How many times have you heard a tax cut described as a “subsidy?”

It’s bad enough that government forcibly confiscates our wealth for the purpose of transferring our money to others in the form of welfare (whether regular or corporate). Adding insult to injury, pundits and politicians often speak as though letting a person keep his own money is the equivalent of handing him someone else’s money. They use the terms “tax cut” and “subsidy” interchangeably.

For example, earlier this year the New York Times ran an editorial under the headline, “Subsidize Students, Not Tax Cuts,” as though handing students other people’s money is no different than letting producers keep their own money.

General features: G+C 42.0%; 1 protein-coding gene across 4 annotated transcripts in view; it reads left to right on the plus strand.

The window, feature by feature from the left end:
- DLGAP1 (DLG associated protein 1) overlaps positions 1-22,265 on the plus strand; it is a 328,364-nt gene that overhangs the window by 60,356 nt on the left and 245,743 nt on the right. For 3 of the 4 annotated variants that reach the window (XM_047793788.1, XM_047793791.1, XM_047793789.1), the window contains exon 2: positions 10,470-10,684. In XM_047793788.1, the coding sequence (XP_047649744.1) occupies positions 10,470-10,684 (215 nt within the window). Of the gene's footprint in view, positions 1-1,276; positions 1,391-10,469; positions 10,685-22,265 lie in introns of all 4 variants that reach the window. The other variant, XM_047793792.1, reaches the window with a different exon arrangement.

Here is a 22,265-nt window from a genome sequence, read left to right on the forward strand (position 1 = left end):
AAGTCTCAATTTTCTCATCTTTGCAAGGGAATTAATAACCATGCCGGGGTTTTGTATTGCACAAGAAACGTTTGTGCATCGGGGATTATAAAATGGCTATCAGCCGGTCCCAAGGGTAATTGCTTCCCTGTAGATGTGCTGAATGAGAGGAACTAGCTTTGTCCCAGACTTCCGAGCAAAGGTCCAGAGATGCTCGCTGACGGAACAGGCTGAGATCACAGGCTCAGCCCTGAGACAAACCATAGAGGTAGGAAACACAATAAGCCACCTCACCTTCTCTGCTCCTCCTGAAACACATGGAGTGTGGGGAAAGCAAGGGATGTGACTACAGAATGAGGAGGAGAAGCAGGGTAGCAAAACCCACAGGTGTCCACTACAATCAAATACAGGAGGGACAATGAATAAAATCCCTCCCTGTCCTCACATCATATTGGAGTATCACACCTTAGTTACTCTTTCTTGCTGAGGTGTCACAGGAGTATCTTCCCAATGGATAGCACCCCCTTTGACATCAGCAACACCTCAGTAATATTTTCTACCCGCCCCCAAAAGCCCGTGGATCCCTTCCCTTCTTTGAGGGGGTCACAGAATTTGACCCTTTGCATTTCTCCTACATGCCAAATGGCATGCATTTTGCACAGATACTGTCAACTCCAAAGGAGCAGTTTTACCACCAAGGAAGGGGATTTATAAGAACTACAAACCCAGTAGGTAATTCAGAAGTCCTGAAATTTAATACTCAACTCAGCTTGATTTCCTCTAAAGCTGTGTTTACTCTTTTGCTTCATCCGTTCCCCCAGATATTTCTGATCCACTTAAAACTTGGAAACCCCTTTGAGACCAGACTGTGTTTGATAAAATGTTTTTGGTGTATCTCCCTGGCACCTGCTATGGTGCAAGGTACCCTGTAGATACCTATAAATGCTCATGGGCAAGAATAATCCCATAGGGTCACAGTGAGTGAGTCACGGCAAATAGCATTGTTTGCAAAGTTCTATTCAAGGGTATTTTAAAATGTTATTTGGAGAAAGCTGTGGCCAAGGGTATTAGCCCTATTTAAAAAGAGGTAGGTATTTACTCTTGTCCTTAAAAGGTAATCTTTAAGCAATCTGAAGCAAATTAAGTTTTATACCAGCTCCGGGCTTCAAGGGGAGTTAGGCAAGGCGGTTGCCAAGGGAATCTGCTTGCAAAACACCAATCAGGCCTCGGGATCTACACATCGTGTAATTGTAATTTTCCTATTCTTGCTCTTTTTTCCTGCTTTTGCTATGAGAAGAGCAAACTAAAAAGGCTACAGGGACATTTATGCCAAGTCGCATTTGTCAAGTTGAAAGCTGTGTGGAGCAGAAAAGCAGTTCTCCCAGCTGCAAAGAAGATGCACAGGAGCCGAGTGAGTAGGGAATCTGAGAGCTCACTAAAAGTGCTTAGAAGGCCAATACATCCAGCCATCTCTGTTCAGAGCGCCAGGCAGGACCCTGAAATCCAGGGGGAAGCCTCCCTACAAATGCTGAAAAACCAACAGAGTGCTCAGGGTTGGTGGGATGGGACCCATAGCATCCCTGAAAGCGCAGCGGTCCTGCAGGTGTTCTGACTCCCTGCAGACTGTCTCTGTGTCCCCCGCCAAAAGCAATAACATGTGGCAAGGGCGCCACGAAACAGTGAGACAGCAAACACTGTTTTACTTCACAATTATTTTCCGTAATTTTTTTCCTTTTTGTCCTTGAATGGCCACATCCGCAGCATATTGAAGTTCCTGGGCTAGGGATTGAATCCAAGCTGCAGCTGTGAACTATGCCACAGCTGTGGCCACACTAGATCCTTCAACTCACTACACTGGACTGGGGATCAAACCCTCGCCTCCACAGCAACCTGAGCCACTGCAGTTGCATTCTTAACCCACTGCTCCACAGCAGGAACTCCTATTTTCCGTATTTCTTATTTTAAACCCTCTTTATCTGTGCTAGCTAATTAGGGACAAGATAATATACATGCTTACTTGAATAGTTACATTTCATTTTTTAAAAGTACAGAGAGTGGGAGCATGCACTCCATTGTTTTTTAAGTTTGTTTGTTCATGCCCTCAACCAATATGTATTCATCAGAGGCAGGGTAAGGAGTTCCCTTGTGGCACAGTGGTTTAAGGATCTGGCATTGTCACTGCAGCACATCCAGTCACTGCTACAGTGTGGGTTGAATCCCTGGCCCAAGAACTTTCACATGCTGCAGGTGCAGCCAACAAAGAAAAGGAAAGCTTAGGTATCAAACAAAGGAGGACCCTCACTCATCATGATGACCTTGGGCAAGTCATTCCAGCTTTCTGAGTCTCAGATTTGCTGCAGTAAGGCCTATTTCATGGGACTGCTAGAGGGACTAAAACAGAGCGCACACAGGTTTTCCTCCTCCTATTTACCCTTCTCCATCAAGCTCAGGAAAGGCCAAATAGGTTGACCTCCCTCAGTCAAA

Unfortunately, even some advocates of free markets use the terms interchangeably. For example, economist David Friedman argues that a subsidy and a tax credit for a given activity “differ only in labeling.” Friedman continues, “They have the same effect on the federal budget. They provide the same amount of subsidy.” James Wilson of Downsize DC agrees. . . .

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